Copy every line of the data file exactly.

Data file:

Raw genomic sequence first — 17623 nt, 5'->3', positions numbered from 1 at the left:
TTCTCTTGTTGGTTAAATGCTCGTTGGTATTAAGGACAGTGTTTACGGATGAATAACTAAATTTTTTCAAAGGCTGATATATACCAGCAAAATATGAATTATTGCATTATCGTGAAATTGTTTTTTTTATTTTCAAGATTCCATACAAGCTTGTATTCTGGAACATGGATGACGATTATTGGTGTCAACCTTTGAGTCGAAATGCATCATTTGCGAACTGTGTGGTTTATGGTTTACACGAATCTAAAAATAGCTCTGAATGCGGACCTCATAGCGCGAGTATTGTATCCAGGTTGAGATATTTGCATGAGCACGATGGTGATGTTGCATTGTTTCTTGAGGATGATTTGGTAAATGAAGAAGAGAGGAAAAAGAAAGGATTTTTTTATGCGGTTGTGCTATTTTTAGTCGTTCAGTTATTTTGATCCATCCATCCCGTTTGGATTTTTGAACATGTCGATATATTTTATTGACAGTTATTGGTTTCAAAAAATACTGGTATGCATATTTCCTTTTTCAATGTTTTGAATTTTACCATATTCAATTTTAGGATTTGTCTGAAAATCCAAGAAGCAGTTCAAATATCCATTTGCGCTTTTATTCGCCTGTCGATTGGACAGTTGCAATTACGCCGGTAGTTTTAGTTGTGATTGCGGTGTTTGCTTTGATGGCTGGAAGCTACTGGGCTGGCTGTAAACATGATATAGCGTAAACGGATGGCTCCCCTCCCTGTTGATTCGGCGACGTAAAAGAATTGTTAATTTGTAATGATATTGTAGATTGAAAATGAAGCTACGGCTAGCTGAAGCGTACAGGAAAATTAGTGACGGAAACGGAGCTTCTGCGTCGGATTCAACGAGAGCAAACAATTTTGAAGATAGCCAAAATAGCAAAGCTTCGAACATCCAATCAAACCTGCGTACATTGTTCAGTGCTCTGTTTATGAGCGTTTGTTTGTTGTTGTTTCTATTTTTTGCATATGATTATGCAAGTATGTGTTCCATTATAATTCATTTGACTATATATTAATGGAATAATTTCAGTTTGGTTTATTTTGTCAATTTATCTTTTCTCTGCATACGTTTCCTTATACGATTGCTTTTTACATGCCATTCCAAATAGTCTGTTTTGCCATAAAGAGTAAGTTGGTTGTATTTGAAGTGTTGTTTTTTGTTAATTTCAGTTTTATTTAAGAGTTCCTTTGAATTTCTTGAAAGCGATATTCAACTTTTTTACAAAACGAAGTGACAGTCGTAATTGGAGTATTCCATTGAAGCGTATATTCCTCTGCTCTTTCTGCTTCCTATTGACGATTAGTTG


Raw genomic sequence first — 17623 nt, 5'->3', positions numbered from 1 at the left:
TTCTCTTGTTGGTTAAATGCTCGTTGGTATTAAGGACAGTGTTTACGGATGAATAACTAAATTTTTTCAAAGGCTGATATATACCAGCAAAATATGAATTATTGCATTATCGTGAAATTGTTTTTTTTATTTTCAAGATTCCATACAAGCTTGTATTCTGGAACATGGATGACGATTATTGGTGTCAACCTTTGAGTCGAAATGCATCATTTGCGAACTGTGTGGTTTATGGTTTACACGAATCTAAAAATAGCTCTGAATGCGGACCTCATAGCGCGAGTATTGTATCCAGGTTGAGATATTTGCATGAGCACGATGGTGATGTTGCATTGTTTCTTGAGGATGATTTGGTAAATGAAGAAGAGAGGAAAAAGAAAGGATTTTTTTATGCGGTTGTGCTATTTTTAGTCGTTCAGTTATTTTGATCCATCCATCCCGTTTGGATTTTTGAACATGTCGATATATTTTATTGACAGTTATTGGTTTCAAAAAATACTGGTATGCATATTTCCTTTTTCAATGTTTTGAATTTTACCATATTCAATTTTAGGATTTGTCTGAAAATCCAAGAAGCAGTTCAAATATCCATTTGCGCTTTTATTCGCCTGTCGATTGGACAGTTGCAATTACGCCGGTAGTTTTAGTTGTGATTGCGGTGTTTGCTTTGATGGCTGGAAGCTACTGGGCTGGCTGTAAACATGATATAGCGTAAACGGATGGCTCCCCTCCCTGTTGATTCGGCGACGTAAAAGAATTGTTAATTTGTAATGATATTGTAGATTGAAAATGAAGCTACGGCTAGCTGAAGCGTACAGGAAAATTAGTGACGGAAACGGAGCTTCTGCGTCGGATTCAACGAGAGCAAACAATTTTGAAGATAGCCAAAATAGCAAAGCTTCGAACATCCAATCAAACCTGCGTACATTGTTCAGTGCTCTGTTTATGAGCGTTTGTTTGTTGTTGTTTCTATTTTTTGCATATGATTATGCAAGTATGTGTTCCATTATAATTCATTTGACTATATATTAATGGAATAATTTCAGTTTGGTTTATTTTGTCAATTTATCTTTTCTCTGCATACGTTTCCTTATACGATTGCTTTTTACATGCCATTCCAAATAGTCTGTTTTGCCATAAAGAGTAAGTTGGTTGTATTTGAAGTGTTGTTTTTTGTTAATTTCAGTTTTATTTAAGAGTTCCTTTGAATTTCTTGAAAGCGATATTCAACTTTTTTACAAAACGAAGTGACAGTCGTAATTGGAGTATTCCATTGAAGCGTATATTCCTCTGCTCTTTCTGCTTCCTATTGACGATTAGTTG